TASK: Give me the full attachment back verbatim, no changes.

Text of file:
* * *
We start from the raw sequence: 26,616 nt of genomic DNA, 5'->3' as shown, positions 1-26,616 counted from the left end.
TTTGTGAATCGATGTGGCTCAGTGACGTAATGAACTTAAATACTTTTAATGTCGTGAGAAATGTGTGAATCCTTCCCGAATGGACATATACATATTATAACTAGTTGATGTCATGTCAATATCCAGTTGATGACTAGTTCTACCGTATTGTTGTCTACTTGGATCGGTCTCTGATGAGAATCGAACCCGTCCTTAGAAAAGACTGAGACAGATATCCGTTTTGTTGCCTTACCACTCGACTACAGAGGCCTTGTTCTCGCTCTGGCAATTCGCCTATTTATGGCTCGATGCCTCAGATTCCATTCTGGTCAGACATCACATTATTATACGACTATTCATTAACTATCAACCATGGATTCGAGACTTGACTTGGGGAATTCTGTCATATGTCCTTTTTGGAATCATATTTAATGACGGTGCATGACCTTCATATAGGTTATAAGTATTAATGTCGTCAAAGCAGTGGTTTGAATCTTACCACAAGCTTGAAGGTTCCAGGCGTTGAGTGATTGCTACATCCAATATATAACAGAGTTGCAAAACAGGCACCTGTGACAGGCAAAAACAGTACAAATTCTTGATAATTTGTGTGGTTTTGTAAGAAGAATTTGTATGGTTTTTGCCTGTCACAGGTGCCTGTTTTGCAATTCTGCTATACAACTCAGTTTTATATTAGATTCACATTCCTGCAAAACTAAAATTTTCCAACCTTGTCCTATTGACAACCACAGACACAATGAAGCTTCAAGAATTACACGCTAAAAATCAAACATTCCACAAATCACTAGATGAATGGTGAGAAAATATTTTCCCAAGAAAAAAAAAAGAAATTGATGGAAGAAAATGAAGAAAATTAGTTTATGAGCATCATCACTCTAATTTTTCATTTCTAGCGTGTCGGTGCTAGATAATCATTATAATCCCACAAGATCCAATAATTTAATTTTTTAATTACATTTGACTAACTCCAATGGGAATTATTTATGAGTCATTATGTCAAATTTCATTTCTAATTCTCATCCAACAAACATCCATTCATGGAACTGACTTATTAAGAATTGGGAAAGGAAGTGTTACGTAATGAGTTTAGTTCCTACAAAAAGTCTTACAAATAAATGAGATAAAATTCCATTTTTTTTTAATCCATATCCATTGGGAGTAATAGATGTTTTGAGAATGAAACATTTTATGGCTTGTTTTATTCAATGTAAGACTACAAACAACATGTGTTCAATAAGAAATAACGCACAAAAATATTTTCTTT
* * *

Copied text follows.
We start from the raw sequence: 26,616 nt of genomic DNA, 5'->3' as shown, positions 1-26,616 counted from the left end.
TTTGTGAATCGATGTGGCTCAGTGACGTAATGAACTTAAATACTTTTAATGTCGTGAGAAATGTGTGAATCCTTCCCGAATGGACATATACATATTATAACTAGTTGATGTCATGTCAATATCCAGTTGATGACTAGTTCTACCGTATTGTTGTCTACTTGGATCGGTCTCTGATGAGAATCGAACCCGTCCTTAGAAAAGACTGAGACAGATATCCGTTTTGTTGCCTTACCACTCGACTACAGAGGCCTTGTTCTCGCTCTGGCAATTCGCCTATTTATGGCTCGATGCCTCAGATTCCATTCTGGTCAGACATCACATTATTATACGACTATTCATTAACTATCAACCATGGATTCGAGACTTGACTTGGGGAATTCTGTCATATGTCCTTTTTGGAATCATATTTAATGACGGTGCATGACCTTCATATAGGTTATAAGTATTAATGTCGTCAAAGCAGTGGTTTGAATCTTACCACAAGCTTGAAGGTTCCAGGCGTTGAGTGATTGCTACATCCAATATATAACAGAGTTGCAAAACAGGCACCTGTGACAGGCAAAAACAGTACAAATTCTTGATAATTTGTGTGGTTTTGTAAGAAGAATTTGTATGGTTTTTGCCTGTCACAGGTGCCTGTTTTGCAATTCTGCTATACAACTCAGTTTTATATTAGATTCACATTCCTGCAAAACTAAAATTTTCCAACCTTGTCCTATTGACAACCACAGACACAATGAAGCTTCAAGAATTACACGCTAAAAATCAAACATTCCACAAATCACTAGATGAATGGTGAGAAAATATTTTCCCAAGAAAAAAAAAAGAAATTGATGGAAGAAAATGAAGAAAATTAGTTTATGAGCATCATCACTCTAATTTTTCATTTCTAGCGTGTCGGTGCTAGATAATCATTATAATCCCACAAGATCCAATAATTTAATTTTTTAATTACATTTGACTAACTCCAATGGGAATTATTTATGAGTCATTATGTCAAATTTCATTTCTAATTCTCATCCAACAAACATCCATTCATGGAACTGACTTATTAAGAATTGGGAAAGGAAGTGTTACGTAATGAGTTTAGTTCCTACAAAAAGTCTTACAAATAAATGAGATAAAATTCCATTTTTTTTTAATCCATATCCATTGGGAGTAATAGATGTTTTGAGAATGAAACATTTTATGGCTTGTTTTATTCAATGTAAGACTACAAACAACATGTGTTCAATAAGAAATAACGCACAAAAATATTTTCTTT